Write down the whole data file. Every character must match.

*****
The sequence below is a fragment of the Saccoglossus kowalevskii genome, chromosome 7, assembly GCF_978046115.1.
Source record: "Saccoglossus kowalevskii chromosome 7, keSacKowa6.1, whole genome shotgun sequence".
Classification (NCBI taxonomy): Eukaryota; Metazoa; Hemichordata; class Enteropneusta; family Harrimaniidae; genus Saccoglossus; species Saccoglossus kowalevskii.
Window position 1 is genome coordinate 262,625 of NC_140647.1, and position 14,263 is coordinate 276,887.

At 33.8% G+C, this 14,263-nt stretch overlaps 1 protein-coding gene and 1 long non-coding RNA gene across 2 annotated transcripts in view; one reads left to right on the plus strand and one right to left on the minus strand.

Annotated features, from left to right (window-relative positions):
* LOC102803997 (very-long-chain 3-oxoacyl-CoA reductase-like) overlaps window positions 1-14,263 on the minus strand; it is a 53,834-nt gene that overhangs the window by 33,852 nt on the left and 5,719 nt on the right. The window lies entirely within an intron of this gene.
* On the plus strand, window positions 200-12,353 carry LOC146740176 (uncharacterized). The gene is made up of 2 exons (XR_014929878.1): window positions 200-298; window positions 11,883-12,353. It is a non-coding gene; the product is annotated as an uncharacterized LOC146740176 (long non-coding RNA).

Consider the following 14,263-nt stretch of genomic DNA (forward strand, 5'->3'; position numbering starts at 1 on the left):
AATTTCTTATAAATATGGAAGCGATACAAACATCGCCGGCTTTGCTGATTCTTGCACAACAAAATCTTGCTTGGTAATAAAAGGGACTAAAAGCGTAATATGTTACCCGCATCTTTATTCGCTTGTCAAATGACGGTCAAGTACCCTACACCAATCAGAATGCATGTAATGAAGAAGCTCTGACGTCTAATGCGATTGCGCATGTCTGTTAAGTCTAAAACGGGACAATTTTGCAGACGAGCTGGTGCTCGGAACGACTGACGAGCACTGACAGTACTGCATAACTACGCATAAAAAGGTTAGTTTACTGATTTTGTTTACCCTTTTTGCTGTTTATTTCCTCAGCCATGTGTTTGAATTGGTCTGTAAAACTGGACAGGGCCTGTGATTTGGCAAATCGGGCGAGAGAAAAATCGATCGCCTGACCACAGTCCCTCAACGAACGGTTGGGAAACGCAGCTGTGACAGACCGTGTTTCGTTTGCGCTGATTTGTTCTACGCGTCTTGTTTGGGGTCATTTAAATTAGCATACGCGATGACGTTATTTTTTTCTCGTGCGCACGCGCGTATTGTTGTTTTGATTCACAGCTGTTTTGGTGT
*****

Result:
The sequence below is a fragment of the Saccoglossus kowalevskii genome, chromosome 7, assembly GCF_978046115.1.
Source record: "Saccoglossus kowalevskii chromosome 7, keSacKowa6.1, whole genome shotgun sequence".
Classification (NCBI taxonomy): Eukaryota; Metazoa; Hemichordata; class Enteropneusta; family Harrimaniidae; genus Saccoglossus; species Saccoglossus kowalevskii.
Window position 1 is genome coordinate 262,625 of NC_140647.1, and position 14,263 is coordinate 276,887.

At 33.8% G+C, this 14,263-nt stretch overlaps 1 protein-coding gene and 1 long non-coding RNA gene across 2 annotated transcripts in view; one reads left to right on the plus strand and one right to left on the minus strand.

Annotated features, from left to right (window-relative positions):
* LOC102803997 (very-long-chain 3-oxoacyl-CoA reductase-like) overlaps window positions 1-14,263 on the minus strand; it is a 53,834-nt gene that overhangs the window by 33,852 nt on the left and 5,719 nt on the right. The window lies entirely within an intron of this gene.
* On the plus strand, window positions 200-12,353 carry LOC146740176 (uncharacterized). The gene is made up of 2 exons (XR_014929878.1): window positions 200-298; window positions 11,883-12,353. It is a non-coding gene; the product is annotated as an uncharacterized LOC146740176 (long non-coding RNA).

Consider the following 14,263-nt stretch of genomic DNA (forward strand, 5'->3'; position numbering starts at 1 on the left):
AATTTCTTATAAATATGGAAGCGATACAAACATCGCCGGCTTTGCTGATTCTTGCACAACAAAATCTTGCTTGGTAATAAAAGGGACTAAAAGCGTAATATGTTACCCGCATCTTTATTCGCTTGTCAAATGACGGTCAAGTACCCTACACCAATCAGAATGCATGTAATGAAGAAGCTCTGACGTCTAATGCGATTGCGCATGTCTGTTAAGTCTAAAACGGGACAATTTTGCAGACGAGCTGGTGCTCGGAACGACTGACGAGCACTGACAGTACTGCATAACTACGCATAAAAAGGTTAGTTTACTGATTTTGTTTACCCTTTTTGCTGTTTATTTCCTCAGCCATGTGTTTGAATTGGTCTGTAAAACTGGACAGGGCCTGTGATTTGGCAAATCGGGCGAGAGAAAAATCGATCGCCTGACCACAGTCCCTCAACGAACGGTTGGGAAACGCAGCTGTGACAGACCGTGTTTCGTTTGCGCTGATTTGTTCTACGCGTCTTGTTTGGGGTCATTTAAATTAGCATACGCGATGACGTTATTTTTTTCTCGTGCGCACGCGCGTATTGTTGTTTTGATTCACAGCTGTTTTGGTGT